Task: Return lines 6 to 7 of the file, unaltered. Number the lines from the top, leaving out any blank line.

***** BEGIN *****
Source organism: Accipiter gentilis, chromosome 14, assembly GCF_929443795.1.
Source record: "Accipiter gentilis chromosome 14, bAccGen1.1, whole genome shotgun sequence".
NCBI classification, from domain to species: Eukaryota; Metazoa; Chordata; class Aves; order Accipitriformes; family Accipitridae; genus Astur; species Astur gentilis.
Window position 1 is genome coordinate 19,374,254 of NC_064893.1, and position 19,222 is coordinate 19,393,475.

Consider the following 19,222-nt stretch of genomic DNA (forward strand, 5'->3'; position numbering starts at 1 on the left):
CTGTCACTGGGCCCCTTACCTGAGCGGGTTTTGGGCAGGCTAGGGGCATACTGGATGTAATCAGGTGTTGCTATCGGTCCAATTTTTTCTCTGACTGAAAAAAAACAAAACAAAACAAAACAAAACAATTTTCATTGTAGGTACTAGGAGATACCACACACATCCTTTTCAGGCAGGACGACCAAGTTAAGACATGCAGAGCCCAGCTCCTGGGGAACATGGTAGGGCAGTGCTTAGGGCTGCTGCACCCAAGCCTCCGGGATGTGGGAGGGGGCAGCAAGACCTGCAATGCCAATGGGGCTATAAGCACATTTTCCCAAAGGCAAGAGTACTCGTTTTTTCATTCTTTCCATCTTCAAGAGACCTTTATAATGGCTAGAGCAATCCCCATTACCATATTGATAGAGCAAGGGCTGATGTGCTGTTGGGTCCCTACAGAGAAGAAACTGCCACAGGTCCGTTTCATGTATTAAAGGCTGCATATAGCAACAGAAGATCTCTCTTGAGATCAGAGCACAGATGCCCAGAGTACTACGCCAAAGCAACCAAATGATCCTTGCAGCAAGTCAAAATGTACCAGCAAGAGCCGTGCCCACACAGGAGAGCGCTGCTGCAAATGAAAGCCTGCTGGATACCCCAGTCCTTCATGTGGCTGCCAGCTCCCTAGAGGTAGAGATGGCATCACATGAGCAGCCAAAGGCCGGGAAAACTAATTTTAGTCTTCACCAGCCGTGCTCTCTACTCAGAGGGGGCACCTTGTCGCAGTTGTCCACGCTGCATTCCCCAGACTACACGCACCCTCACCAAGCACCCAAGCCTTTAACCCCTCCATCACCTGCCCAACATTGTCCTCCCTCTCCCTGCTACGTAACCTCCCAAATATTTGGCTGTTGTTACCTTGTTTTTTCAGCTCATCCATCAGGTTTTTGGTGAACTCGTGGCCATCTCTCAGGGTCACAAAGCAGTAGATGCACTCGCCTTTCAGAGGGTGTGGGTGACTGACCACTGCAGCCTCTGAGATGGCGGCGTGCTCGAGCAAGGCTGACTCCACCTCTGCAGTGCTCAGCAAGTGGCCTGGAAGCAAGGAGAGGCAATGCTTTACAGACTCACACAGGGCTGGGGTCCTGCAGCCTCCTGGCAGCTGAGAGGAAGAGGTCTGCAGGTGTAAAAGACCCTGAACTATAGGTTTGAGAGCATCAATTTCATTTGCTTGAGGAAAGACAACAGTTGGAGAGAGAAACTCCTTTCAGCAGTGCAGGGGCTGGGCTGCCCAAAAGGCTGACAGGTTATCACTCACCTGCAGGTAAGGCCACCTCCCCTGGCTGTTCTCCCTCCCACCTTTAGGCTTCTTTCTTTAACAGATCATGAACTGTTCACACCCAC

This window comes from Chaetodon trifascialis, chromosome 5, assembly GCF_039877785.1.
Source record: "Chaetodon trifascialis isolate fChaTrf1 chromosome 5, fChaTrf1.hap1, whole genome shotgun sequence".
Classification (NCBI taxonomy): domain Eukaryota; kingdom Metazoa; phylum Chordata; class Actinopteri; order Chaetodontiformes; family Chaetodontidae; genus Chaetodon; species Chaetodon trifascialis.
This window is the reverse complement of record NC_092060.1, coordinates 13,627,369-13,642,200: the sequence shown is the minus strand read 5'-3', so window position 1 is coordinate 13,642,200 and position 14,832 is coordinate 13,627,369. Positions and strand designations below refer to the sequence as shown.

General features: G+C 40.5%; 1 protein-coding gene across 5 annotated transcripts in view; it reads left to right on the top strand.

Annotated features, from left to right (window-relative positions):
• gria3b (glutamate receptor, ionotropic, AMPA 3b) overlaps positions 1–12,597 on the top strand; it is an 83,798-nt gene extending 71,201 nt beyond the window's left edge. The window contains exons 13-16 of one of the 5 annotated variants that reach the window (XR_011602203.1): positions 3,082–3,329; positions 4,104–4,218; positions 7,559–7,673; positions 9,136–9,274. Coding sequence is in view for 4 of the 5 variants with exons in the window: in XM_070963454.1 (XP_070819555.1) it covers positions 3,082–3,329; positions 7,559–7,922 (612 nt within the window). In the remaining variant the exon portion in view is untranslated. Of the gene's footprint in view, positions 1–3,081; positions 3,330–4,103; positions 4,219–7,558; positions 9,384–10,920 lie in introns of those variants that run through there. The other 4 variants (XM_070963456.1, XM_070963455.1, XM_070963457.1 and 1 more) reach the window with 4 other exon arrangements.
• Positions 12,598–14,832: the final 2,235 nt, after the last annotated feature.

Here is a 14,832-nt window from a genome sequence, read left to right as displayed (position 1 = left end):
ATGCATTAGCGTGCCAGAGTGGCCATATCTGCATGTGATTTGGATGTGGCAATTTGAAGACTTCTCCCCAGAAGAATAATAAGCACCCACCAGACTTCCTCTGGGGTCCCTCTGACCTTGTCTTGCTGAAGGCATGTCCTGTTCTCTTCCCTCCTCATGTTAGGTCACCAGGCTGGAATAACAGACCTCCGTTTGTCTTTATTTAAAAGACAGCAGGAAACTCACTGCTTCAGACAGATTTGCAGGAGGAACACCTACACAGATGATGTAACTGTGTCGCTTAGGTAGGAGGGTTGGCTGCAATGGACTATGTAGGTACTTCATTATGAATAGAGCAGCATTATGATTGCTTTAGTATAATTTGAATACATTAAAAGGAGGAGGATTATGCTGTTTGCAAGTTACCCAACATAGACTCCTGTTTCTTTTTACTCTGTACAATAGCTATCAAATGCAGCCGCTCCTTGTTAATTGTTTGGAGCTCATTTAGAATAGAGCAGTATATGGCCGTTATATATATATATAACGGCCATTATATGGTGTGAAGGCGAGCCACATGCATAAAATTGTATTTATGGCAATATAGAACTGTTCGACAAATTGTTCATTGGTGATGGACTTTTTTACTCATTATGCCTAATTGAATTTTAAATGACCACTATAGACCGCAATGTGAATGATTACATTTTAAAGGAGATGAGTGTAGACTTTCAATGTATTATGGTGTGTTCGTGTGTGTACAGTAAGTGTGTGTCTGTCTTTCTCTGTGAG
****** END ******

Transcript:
CTGTCACTGGGCCCCTTACCTGAGCGGGTTTTGGGCAGGCTAGGGGCATACTGGATGTAATCAGGTGTTGCTATCGGTCCAATTTTTTCTCTGACTGAAAAAAAACAAAACAAAACAAAACAAAACAATTTTCATTGTAGGTACTAGGAGATACCACACACATCCTTTTCAGGCAGGACGACCAAGTTAAGACATGCAGAGCCCAGCTCCTGGGGAACATGGTAGGGCAGTGCTTAGGGCTGCTGCACCCAAGCCTCCGGGATGTGGGAGGGGGCAGCAAGACCTGCAATGCCAATGGGGCTATAAGCACATTTTCCCAAAGGCAAGAGTACTCGTTTTTTCATTCTTTCCATCTTCAAGAGACCTTTATAATGGCTAGAGCAATCCCCATTACCATATTGATAGAGCAAGGGCTGATGTGCTGTTGGGTCCCTACAGAGAAGAAACTGCCACAGGTCCGTTTCATGTATTAAAGGCTGCATATAGCAACAGAAGATCTCTCTTGAGATCAGAGCACAGATGCCCAGAGTACTACGCCAAAGCAACCAAATGATCCTTGCAGCAAGTCAAAATGTACCAGCAAGAGCCGTGCCCACACAGGAGAGCGCTGCTGCAAATGAAAGCCTGCTGGATACCCCAGTCCTTCATGTGGCTGCCAGCTCCCTAGAGGTAGAGATGGCATCACATGAGCAGCCAAAGGCCGGGAAAACTAATTTTAGTCTTCACCAGCCGTGCTCTCTACTCAGAGGGGGCACCTTGTCGCAGTTGTCCACGCTGCATTCCCCAGACTACACGCACCCTCACCAAGCACCCAAGCCTTTAACCCCTCCATCACCTGCCCAACATTGTCCTCCCTCTCCCTGCTACGTAACCTCCCAAATATTTGGCTGTTGTTACCTTGTTTTTTCAGCTCATCCATCAGGTTTTTGGTGAACTCGTGGCCATCTCTCAGGGTCACAAAGCAGTAGATGCACTCGCCTTTCAGAGGGTGTGGGTGACTGACCACTGCAGCCTCTGAGATGGCGGCGTGCTCGAGCAAGGCTGACTCCACCTCTGCAGTGCTCAGCAAGTGGCCTGGAAGCAAGGAGAGGCAATGCTTTACAGACTCACACAGGGCTGGGGTCCTGCAGCCTCCTGGCAGCTGAGAGGAAGAGGTCTGCAGGTGTAAAAGACCCTGAACTATAGGTTTGAGAGCATCAATTTCATTTGCTTGAGGAAAGACAACAGTTGGAGAGAGAAACTCCTTTCAGCAGTGCAGGGGCTGGGCTGCCCAAAAGGCTGACAGGTTATCACTCACCTGCAGGTAAGGCCACCTCCCCTGGCTGTTCTCCCTCCCACCTTTAGGCTTCTTTCTTTAACAGATCATGAACTGTTCACACCCAC

This window comes from Chaetodon trifascialis, chromosome 5, assembly GCF_039877785.1.